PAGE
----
There is a grain of truth in the theory that public debt is a driver of the price of gold. As can be seen in the chart below, in the 2000s’, gold went hand in hand with the U.S. debt.
Chart 1: Gold price (green line, left scale, PM fixing) and U.S. public debt to GDP (red line, right scale, in %) from 1999 to 2001
There is, however, one problem with this chart. We have cherry-picked the time horizon, to stress the importance of using a proper perspective when looking at charts, especially these provided by permabulls (those saying that gold can only go up) wanting to confirm their bias. How does the whole picture look?
Chart 2: Gold price (green line, left scale, PM fixing) and the U.S. public debt to GDP (red line, right scale, in %) from 1968 to 2015
As the long-term chart above shows, there is no one-to-one positive correlation between the price of gold and the U.S. public debt. The price of gold was rising from 1971 to 1980, while the relation of U.S. public debt towas declining. And the ratio increased significantly during the 20-year bear market in gold. Last but not least, the positive correlation broke in 2013, when the price of gold plunged, despite rising indebtedness. So, although there was a period where the price of gold and public debt moved in tandem, there were longer periods where they did not. Changing the charts’ time frame and cherry-picking historical data to fit the narrative are perhaps the most common manipulation practices among , so it is important to always analyze the bigger picture.
But let’s return to the relationship between the price of gold and the U.S. public debt. Why did these two variables move together during the 2000s bull market? According to the standard story, when public debt rises beyond a certain point, the country monetizes the debt, i.e. prints money to pay off the obligations. The rise in the money supply leads to price inflation and depreciation of the U.S. dollar, which boost the price of gold as an inflation-hedge. However, as we have shown in the first section, the money supply growth does not drive the price of gold itself.
In the alternative version: when public debt rises beyond a certain point, the country increases taxes and cuts spending. This has a negative impact on the economic growth, which causes bond prices’ fall and yields soar, as well as the price of gold. Although the impact of higher taxes is negative for the economy, the spending cuts could actually foster genuine economic growth. When the public debt becomes unsustainable is also the subject of controversy. Japan smoothly manages public debt higher than 220 percent of its GDP (so far), while Greece fell into crisis with public debt worth more than 100 percent of its GDP.
In any case, the public debt is not the driver of gold prices by itself. Its impact on the price of gold is indirect, through the lower faith in U.S. growth prospects and the greenback’s strength. The 2000s was the period of diminished trust in the dollar due to expansionary monetary policy after the burst of a dot-com bubble, and higher government expenditures, partly due to wars in Afghanistan and Iraq. The establishment of the euro additionally undermined the position of the U.S. dollar. The dynamic development of the emerging markets, such as China and India, also threatened the dominance of the greenback. Although the outbreak of the crisis was initially positive for the greenback’s value, the trust in the U.S. economy was further shaken due to unprecedented monetary and fiscal stimuli (such as). This is why during the 2000s the gold price moved in tandem with the U.S. public debt; however it was not the driving factor – it was rather one of many components that constituted a broad negative picture of the U.S. economy and its currency.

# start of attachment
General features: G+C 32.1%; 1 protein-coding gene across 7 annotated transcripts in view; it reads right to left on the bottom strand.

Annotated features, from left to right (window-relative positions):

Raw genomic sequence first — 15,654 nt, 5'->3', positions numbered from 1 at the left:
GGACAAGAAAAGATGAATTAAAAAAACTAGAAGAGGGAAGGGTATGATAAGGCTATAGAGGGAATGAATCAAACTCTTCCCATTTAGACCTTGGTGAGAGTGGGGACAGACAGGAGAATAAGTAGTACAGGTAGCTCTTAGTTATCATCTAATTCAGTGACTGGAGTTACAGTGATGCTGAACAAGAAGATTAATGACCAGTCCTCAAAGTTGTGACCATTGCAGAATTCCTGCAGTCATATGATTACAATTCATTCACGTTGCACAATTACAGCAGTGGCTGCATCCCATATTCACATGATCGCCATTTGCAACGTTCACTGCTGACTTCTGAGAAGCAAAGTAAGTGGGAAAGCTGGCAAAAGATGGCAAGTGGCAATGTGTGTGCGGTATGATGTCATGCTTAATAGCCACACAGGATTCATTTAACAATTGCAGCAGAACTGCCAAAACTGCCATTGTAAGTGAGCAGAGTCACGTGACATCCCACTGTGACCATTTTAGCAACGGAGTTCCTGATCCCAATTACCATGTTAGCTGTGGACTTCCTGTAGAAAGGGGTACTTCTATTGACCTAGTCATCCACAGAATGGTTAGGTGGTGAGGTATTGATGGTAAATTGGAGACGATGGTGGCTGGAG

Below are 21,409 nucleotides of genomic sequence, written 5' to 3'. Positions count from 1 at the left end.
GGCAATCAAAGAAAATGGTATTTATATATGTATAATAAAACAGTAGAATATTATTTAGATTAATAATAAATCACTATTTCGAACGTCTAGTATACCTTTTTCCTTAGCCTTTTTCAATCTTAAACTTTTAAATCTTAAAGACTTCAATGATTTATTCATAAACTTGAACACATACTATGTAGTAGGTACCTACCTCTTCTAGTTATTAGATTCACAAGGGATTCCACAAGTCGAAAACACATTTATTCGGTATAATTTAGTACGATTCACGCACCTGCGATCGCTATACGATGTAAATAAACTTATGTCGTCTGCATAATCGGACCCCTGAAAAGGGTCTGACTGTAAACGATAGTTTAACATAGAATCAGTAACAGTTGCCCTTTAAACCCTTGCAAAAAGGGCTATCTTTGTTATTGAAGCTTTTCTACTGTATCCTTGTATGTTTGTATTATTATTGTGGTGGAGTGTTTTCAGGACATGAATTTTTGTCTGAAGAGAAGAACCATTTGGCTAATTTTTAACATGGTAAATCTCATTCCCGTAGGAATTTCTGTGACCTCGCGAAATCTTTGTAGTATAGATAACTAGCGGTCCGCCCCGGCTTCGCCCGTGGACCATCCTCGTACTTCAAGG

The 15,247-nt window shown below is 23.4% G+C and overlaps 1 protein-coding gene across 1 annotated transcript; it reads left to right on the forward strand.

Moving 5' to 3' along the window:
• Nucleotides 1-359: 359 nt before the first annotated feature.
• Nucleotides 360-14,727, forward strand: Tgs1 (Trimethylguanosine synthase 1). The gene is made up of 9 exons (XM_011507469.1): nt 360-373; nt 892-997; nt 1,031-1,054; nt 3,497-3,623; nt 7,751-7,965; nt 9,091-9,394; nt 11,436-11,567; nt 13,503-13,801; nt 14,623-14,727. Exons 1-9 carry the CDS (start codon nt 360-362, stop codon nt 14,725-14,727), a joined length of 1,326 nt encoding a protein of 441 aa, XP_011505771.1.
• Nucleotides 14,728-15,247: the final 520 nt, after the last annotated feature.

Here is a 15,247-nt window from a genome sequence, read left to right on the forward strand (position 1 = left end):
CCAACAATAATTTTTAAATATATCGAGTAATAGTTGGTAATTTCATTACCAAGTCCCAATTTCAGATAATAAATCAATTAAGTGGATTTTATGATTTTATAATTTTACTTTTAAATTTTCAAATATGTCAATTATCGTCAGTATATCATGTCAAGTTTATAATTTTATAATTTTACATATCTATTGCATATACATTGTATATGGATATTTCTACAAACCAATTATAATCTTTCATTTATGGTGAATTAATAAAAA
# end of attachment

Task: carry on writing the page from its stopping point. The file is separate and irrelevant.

Summing up, there is no one-to-one positive correlation between the price of gold and the U.S. public debt. The narrative about the strong relationship between these two variables comes from the experience of the 2000s – times of diminished faith in the U.S. dollar. Rising indebtedness was one of the factors behind this limited trust, but not the only one. Investors feared that public debt would be unsustainable – especially after the Lehman Brothers’ bankruptcy and federal bailout programs – and would have to be monetized by printing money, which would lead to massive inflation. In a sense, gold served as an excessive public debt hedge, but it was only a variation of being an inflation hedge, or actually a safe-haven – the concerns of the U.S. indebtedness were closely tied to fears about the current state of the U.S. economy and the greenback. With the improving situation in 2013, the price of gold plunged, despite the fact that the public debt was still growing.
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Sunshine Profits‘ and Editor